Online readers' comments raise prickly issues for publications

News websites and newspapers with online editions are grappling with how to handle a growing wave of controversial commentary from readers, according to panellists on CBC cultural affairs show Q.

The difficulty is setting the tone, experts say

News websites and newspapers with online editions are grappling with how to handle a growing wave of controversial commentary from readers, according to panellists on CBC cultural affairs show Q.

They agreed that reader comments add something of value to a news website, but there are issues around how to moderate a large volume of comments and how to handle comments that are angry or abusive.

Reader comments are such a new area, there is no clear Canadian law to cover it, according to Jesse Brown, an online expert and the host of the popular Search Engine podcast on CBC.ca.

"There's a question in Canadian law that has yet to be resolved. We are very fuzzy on when hateful or abusive comments are posted on a blog commentary if the owner of that blog is to be held responsible for that. There are precedents on either side and we don't quite know where Canada stands," he said during the Q  discussion.

"Other countries have said, 'No, absolutely not. If you want to have these healthy conversations, website owners need to be free of any kind of liability for that,'" he added.

CBC is dealing with a complaint made by the Manitoba-based Southern Chiefs Organization last week that the CBC.ca reader comments sections are a forum for hatred of First Nations people.

Comments get abusive

SCO noted comments posted in the past year on the CBC Manitoba website that referred to natives as drunks, criminals or reliant on welfare.

Brown said online publications are taking a variety of different techniques to tackle abusive comments.

Brown, who moderates Search Engine comments, said he removes anything that doesn't add to the debate. At the Boing Boing site, the editors created a program that removes the vowels from postings that go too far, he said.

The difficulty is in setting a tone for reader comments, Brown said.

"In moderating a successful online forum, decisions can be made — the same kind of editorial decisions are made in editing the content that goes into editing a story under a byline," he said.

Mathew Ingram, the communities editor for the Globe and Mail, told Q he tries to set policies that allow as wide a range a debate as possible.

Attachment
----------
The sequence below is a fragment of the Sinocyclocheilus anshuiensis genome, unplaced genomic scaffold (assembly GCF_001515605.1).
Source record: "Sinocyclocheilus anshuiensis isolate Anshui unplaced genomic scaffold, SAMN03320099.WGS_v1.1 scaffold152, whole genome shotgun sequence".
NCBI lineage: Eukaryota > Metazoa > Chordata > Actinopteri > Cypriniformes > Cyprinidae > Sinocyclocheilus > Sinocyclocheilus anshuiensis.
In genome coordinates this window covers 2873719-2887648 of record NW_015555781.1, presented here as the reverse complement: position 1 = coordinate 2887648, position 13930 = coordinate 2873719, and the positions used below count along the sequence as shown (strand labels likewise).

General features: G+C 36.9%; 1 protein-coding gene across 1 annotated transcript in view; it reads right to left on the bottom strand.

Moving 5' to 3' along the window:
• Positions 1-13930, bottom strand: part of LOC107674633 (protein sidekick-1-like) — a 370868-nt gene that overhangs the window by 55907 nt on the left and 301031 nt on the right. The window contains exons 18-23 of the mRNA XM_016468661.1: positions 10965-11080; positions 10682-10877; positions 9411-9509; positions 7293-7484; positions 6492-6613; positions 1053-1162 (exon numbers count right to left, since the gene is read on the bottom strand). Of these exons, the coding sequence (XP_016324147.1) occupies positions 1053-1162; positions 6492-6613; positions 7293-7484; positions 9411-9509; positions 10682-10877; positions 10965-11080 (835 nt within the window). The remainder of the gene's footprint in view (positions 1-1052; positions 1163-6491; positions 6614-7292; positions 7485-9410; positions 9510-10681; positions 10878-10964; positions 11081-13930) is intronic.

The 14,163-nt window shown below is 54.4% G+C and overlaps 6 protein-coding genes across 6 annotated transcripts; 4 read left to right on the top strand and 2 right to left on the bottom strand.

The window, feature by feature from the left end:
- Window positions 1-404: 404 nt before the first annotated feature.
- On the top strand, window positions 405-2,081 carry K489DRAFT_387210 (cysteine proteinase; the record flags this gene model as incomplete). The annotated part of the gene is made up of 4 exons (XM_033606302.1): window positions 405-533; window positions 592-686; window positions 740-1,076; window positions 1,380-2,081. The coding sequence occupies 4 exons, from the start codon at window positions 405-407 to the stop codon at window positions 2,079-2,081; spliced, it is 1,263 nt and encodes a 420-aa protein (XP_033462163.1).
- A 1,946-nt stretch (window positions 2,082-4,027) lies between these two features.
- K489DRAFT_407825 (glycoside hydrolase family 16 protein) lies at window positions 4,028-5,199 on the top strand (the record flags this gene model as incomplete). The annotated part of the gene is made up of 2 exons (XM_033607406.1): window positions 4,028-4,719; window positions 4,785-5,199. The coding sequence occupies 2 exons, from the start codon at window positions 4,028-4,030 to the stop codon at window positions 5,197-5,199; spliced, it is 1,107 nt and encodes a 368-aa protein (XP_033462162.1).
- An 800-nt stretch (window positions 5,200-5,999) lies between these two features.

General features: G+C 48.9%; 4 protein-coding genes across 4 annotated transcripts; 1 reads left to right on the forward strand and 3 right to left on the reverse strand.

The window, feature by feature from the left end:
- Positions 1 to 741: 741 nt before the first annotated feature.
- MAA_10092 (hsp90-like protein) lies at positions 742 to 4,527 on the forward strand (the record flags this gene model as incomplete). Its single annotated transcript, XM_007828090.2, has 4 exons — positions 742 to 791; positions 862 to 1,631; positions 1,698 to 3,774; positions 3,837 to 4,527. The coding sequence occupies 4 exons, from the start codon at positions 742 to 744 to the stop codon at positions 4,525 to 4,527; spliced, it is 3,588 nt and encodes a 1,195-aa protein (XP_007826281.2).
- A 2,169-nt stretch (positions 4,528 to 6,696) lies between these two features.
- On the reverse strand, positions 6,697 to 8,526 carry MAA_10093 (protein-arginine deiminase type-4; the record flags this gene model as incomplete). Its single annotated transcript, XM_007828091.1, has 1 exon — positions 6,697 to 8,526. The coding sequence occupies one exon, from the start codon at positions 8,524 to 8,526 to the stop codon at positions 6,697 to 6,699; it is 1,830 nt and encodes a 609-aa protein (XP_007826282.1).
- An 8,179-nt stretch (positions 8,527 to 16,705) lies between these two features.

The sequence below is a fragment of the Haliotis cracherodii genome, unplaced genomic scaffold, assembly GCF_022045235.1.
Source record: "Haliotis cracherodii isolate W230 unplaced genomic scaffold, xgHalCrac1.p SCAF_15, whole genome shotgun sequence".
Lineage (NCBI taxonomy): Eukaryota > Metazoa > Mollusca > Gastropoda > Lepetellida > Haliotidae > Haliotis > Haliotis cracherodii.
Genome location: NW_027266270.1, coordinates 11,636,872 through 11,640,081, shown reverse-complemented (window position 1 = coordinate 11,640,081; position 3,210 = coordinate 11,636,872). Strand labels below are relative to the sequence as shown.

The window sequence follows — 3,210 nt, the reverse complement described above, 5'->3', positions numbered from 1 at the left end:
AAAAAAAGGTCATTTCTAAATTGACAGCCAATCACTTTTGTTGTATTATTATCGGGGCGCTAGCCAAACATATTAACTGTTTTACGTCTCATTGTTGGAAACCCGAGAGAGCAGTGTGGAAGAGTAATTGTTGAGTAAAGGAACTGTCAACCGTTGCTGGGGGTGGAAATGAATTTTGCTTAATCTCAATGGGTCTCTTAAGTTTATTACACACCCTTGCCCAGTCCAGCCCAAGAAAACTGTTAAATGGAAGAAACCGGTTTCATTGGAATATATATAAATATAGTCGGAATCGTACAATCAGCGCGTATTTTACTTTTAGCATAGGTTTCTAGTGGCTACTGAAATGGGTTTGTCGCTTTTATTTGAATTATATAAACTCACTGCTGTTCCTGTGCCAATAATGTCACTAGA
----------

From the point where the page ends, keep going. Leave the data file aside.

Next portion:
"My principle is: When it doubt, leave it [in]," he said.

"Our biggest issue at the Globe is we get 7,000 to 9,000 comments a day. We can't possibly moderate them all — I can't possibly do that myself. That's the single biggest issue we have right now."

Whether to delete or leave potentially offensive comments alone is a tough call, he said, in part because people vary in what they find offensive.

"You want to encourage stimulating debate but you don't want people throwing mud around in the comments," he said.

Ingram said other readers often enter the debate before editors can act, castigating someone who has been offensive in a comment.

"On issues that are extremely contentious, you end up with lots of people who spew hate and thoughtlessness, but then there are people who come in and reprimand those people and, to me, that's the sign of a healthy comment community ... ," he said.

He added that he sometimes enters postings in the comments section himself, trying to guide debate back to the subject at hand or discouraging comments that are mean-spirited.

"Sometimes that works, sometimes it doesn't," he said.

Journalists are divided on whether readers' comments add any value, Ingram said, but he argued that journalists should have a thick skin when it comes to criticism by readers.

There are many cases in which a reader knows more than the journalist or makes constructive suggestions on a posted article, Ingram said.

He argues that comment sections provide a valuable service for readers who do not have the web savvy or the time to create a blog.

Anonymous commentary

"The single biggest flashpoint for people is anonymity. …The risks, obviously, are that people feel no ownership for what they're saying. They don't feel they're accountable, so they just say whatever pops into their minds and that can be offensive," he said.

"At the same time, you have people who would never comment if they had to use their names. They're worried about their jobs, about their families finding out what they feel about certain issues."

Brown agreed that reader comments are a "really significant" development in online journalism.

"You could have a situation where you put up a story … and this amazing thing happens where people start taking your story apart, going through the facts — doing all sorts of background and fact-checking — better than any editor can do, because you've got this crowd-source effort to go through every line of it," he said.

"At worst, it can be like YouTube's comment section where it's sort of like a bathroom in a subway station with all sorts of comments on the wall. Everybody's completely anonymous. No one has any sense of their reputation within that community, everyone's a troll."

CBC has been in talks with representatives of aboriginal organizations in response to the complaints made last week, according to Jeff Keay, head of media relations.

"This is a moving target, in the sense that we continue to look for ways to strike an appropriate balance between keeping the forum as open as possible and reacting to inappropriate comments," he said.

CBC.ca gets more than 10,000 comments on some days and logged more than 200,000 in January alone.